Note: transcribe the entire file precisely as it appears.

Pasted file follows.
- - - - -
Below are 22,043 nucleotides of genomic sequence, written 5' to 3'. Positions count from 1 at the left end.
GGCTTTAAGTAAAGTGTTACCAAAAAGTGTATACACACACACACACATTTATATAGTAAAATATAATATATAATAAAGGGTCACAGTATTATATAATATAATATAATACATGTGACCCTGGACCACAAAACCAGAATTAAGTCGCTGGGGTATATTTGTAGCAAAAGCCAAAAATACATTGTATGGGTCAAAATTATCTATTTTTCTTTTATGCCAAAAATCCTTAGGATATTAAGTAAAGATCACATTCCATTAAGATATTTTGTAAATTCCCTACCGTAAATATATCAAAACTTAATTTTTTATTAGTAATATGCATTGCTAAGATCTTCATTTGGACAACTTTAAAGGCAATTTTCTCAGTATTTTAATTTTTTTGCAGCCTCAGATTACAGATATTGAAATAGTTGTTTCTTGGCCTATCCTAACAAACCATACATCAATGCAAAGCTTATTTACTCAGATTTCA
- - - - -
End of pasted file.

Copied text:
Below are 22,043 nucleotides of genomic sequence, written 5' to 3'. Positions count from 1 at the left end.
GGCTTTAAGTAAAGTGTTACCAAAAAGTGTATACACACACACACACATTTATATAGTAAAATATAATATATAATAAAGGGTCACAGTATTATATAATATAATATAATACATGTGACCCTGGACCACAAAACCAGAATTAAGTCGCTGGGGTATATTTGTAGCAAAAGCCAAAAATACATTGTATGGGTCAAAATTATCTATTTTTCTTTTATGCCAAAAATCCTTAGGATATTAAGTAAAGATCACATTCCATTAAGATATTTTGTAAATTCCCTACCGTAAATATATCAAAACTTAATTTTTTATTAGTAATATGCATTGCTAAGATCTTCATTTGGACAACTTTAAAGGCAATTTTCTCAGTATTTTAATTTTTTTGCAGCCTCAGATTACAGATATTGAAATAGTTGTTTCTTGGCCTATCCTAACAAACCATACATCAATGCAAAGCTTATTTACTCAGATTTCA